Sunday, April 30, 2017

Review Sting Like a Bee (2017)

By Leigh Montville

Ever since Leigh Montville stopped writing newspaper and magazine articles and started writing books, you can never tell what he's going to work on next. Let's see - there have been books on Babe Ruth, Dale Earnhardt Jr., Ted Williams, Evel Knievel, and Manute Bol among others.

This year, he's added another interesting choice to the list. Admittedly, forests could have been spared if Muhammad Ali hadn't come around when he did. All sorts of books have been written about him over the years. It's hard to turn away from his personality.

But this is different. Montville opts here to write about the time when he had an epic fight with the United States government over his draft status. That's a big part of the Ali legend at this point, but it's not a particularly well-known story. That's why "Sting Like a Bee" is a useful addition to the library.

For those of you too young to remember, Ali really did shock the work when he defeated Sonny Liston for the heavyweight boxing title in 1964. Then he did it again the next day by announcing that he had joined the Nation of Islam, a controversial Muslim group. Ali eventually changed his name from Cassius Clay. To say this all was unpopular would be a great understatement. Put it this way - most people thought the reputation of the boxing championship was tarnished - and Liston was known to be under the influence of organized crime. Plenty of people refused to call Ali by his new name; you'd think it would be easy to respect someone's personal wishes in this department.

Ali zipped through the heavyweight division's contenders, with his only roadblock being the draft board. After flunking an intelligence test, the military opted to reclassify several people by taking them into their ranks and giving them special training. Suddenly Ali was 1-A, and he claimed that his religion would not allow him to fight in Vietnam. Besides, Ali added, the Viet Cong had never discriminated against him. (His language was more colorful, but you get the idea.)

Montville gives the blow-by-blow account of the legal battle over Ali's status. There are a variety of stops and starts, but a key side issue was that Ali lost his boxing license once he refused induction - thus taking away his right to earn a living while he was fighting the case in court. It's a strange tale for the author - a book about a boxer without a heck of a lot of boxing along the way. Ali's journey almost is more of a legal expedition, as lawyers keep looking for a way for Ali to avoid military service.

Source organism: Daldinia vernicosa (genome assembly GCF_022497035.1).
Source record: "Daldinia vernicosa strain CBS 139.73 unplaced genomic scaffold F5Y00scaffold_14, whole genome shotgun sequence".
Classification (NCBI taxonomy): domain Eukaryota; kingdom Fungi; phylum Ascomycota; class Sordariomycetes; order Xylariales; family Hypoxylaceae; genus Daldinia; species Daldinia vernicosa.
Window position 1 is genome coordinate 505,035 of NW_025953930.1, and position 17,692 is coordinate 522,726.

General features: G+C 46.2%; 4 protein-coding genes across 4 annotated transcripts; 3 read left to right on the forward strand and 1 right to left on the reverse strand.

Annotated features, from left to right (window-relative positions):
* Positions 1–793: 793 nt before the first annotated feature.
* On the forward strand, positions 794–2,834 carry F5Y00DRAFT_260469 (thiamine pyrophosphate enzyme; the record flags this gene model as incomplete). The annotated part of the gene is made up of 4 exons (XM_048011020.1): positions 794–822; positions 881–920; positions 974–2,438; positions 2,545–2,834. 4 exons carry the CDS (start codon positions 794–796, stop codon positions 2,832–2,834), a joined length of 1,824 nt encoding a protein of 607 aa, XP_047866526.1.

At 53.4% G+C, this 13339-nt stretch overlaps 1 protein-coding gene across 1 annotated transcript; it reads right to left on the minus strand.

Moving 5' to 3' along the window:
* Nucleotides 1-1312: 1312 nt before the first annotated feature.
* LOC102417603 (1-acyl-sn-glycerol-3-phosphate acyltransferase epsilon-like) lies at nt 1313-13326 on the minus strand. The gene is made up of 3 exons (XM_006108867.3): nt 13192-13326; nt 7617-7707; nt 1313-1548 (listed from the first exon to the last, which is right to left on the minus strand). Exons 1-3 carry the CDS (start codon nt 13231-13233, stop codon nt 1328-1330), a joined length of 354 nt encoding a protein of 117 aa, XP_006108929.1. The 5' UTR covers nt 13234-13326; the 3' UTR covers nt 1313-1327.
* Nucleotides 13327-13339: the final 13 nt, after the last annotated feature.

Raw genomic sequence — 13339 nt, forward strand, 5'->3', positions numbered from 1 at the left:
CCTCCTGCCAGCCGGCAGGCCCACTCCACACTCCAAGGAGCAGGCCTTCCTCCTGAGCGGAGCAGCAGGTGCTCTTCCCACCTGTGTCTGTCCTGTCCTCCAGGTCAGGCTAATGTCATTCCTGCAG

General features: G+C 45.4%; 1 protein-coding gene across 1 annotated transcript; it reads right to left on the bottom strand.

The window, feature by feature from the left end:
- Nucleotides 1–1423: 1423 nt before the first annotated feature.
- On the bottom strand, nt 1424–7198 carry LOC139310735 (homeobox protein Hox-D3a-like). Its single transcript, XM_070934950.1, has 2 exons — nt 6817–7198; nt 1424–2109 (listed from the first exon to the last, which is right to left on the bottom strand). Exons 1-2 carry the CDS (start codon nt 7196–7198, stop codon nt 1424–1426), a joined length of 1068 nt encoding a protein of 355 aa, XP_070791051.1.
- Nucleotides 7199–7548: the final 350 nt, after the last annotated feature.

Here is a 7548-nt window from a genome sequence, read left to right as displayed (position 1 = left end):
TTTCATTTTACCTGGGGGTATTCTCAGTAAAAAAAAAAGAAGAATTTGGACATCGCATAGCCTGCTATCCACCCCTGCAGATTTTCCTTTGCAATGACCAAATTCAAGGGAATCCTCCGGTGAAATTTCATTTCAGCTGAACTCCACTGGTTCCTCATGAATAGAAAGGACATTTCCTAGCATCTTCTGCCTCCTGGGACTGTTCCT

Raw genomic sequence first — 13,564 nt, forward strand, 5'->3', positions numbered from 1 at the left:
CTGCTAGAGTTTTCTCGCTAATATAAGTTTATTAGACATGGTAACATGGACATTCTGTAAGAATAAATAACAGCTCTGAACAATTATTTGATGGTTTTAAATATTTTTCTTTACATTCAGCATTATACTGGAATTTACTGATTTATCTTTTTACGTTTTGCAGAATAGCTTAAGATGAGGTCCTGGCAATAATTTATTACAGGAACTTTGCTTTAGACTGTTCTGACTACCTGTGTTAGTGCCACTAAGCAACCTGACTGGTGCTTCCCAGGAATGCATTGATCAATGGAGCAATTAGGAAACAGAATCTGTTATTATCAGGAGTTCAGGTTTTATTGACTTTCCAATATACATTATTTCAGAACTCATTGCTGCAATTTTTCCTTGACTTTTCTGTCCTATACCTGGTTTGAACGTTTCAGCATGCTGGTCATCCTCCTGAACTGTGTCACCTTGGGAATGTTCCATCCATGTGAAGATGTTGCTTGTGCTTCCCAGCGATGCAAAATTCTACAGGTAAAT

The author makes a great point when he writes that as the Vietnam War became less and less popular, Ali's defiance became more and more mainstream. He eventually won his case to get his boxing license back, and fought a couple of times before the epic bout with Joe Frazier. Right after that, Ali won his case in the Supreme Court - and as Montville reminds us, he won it mostly because the Court Justices worked hard to find a legal loophole so that Ali wouldn't become a martyr in jail.

Montville did lots of reading about Ali and the Nation of Islam, and he sought out all sorts of people who played some sort of role in the story. The author even gets a lot of material from Ali's second wife, although some of it feels like it's from a different book in terms of content. Some of the twists and turns weren't particularly well publicized at the time, so it's good to catch up with it here.

There is one stumbling block here, and it's a good-sized one in terms of some readers' enjoyment of the story. There is plenty of legal stuff here, and it's quite dry. Montville includes quite a bit of legal testimony and documents verbatim, and it's hardly brisk reading. And that's an odd combination with Montville's wordy writing style, which can be a little tough to navigate if you aren't used to it. Ali certainly doesn't come off as a saint here either, mostly because of his wife's comments. That may not please the big fans, and disillusion others.

"Sting Like A Bee" is a good addition to the Ali library, filling in a literary gap. I'm just not sure it's going to work for everyone; I've read most of Montville's books (and loved him as a columnist) so I'm a little biased. If you are willing to put up with the lack of fun and excitement in a book about a fun and exciting public figure, dive in and receive an education.

Four stars

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Sunday, April 23, 2017

Review: Arnie (2017)